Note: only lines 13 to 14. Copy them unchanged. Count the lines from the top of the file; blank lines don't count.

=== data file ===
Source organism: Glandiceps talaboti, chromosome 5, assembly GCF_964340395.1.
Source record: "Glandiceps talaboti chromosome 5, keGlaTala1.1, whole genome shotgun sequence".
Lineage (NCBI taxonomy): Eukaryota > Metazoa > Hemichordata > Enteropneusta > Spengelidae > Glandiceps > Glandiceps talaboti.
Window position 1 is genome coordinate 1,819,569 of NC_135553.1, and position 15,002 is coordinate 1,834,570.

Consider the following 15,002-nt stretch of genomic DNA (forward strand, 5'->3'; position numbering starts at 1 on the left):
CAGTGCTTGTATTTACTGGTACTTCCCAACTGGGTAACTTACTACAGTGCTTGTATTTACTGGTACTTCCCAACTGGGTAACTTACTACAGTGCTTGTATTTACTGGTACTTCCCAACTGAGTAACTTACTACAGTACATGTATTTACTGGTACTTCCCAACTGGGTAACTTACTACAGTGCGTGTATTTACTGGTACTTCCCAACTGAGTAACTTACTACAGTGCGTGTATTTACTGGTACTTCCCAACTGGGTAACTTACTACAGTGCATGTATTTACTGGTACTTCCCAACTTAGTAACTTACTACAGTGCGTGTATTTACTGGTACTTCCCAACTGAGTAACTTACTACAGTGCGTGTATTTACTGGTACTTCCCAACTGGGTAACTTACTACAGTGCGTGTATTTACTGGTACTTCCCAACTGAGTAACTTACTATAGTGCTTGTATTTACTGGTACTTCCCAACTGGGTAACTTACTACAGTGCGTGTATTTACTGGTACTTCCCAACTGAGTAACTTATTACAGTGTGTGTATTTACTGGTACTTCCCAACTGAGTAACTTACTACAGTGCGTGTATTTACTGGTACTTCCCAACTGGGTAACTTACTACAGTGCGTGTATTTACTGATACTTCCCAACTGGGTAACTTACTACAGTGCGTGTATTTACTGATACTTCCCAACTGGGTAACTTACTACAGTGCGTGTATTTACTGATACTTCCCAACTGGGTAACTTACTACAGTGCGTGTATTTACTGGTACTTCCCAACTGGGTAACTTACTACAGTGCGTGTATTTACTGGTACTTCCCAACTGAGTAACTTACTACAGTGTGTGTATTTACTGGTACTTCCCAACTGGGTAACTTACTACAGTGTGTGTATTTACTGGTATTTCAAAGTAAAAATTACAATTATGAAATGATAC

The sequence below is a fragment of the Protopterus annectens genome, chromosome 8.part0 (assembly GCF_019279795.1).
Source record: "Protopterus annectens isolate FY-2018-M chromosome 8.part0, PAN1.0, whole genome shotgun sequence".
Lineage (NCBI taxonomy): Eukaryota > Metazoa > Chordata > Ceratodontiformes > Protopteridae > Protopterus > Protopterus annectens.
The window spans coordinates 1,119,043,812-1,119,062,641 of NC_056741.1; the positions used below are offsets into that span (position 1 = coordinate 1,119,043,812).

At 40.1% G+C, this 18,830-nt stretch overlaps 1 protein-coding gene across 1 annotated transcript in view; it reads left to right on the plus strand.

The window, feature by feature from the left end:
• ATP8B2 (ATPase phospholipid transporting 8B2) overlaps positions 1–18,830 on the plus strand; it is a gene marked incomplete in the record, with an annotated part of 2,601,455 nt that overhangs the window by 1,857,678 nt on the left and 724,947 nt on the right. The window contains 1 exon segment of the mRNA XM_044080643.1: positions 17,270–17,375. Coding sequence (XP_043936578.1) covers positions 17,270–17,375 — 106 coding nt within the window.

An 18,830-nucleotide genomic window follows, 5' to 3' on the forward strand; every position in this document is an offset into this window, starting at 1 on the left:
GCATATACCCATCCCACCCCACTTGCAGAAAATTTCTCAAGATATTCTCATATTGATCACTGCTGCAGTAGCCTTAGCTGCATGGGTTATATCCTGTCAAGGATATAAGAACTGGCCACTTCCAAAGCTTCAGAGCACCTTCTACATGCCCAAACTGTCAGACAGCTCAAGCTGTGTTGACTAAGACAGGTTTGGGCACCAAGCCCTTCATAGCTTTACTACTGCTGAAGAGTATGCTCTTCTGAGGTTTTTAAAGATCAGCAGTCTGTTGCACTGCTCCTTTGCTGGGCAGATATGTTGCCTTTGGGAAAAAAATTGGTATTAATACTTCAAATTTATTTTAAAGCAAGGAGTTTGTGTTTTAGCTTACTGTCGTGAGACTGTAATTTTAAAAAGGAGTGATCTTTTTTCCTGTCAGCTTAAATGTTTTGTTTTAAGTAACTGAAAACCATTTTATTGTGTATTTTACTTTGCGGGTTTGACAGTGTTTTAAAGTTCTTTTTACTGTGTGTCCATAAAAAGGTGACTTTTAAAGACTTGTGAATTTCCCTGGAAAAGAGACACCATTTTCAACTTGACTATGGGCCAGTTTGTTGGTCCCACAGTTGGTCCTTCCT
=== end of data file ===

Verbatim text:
• ATP8B2 (ATPase phospholipid transporting 8B2) overlaps positions 1–18,830 on the plus strand; it is a gene marked incomplete in the record, with an annotated part of 2,601,455 nt that overhangs the window by 1,857,678 nt on the left and 724,947 nt on the right. The window contains 1 exon segment of the mRNA XM_044080643.1: positions 17,270–17,375. Coding sequence (XP_043936578.1) covers positions 17,270–17,375 — 106 coding nt within the window.

An 18,830-nucleotide genomic window follows, 5' to 3' on the forward strand; every position in this document is an offset into this window, starting at 1 on the left: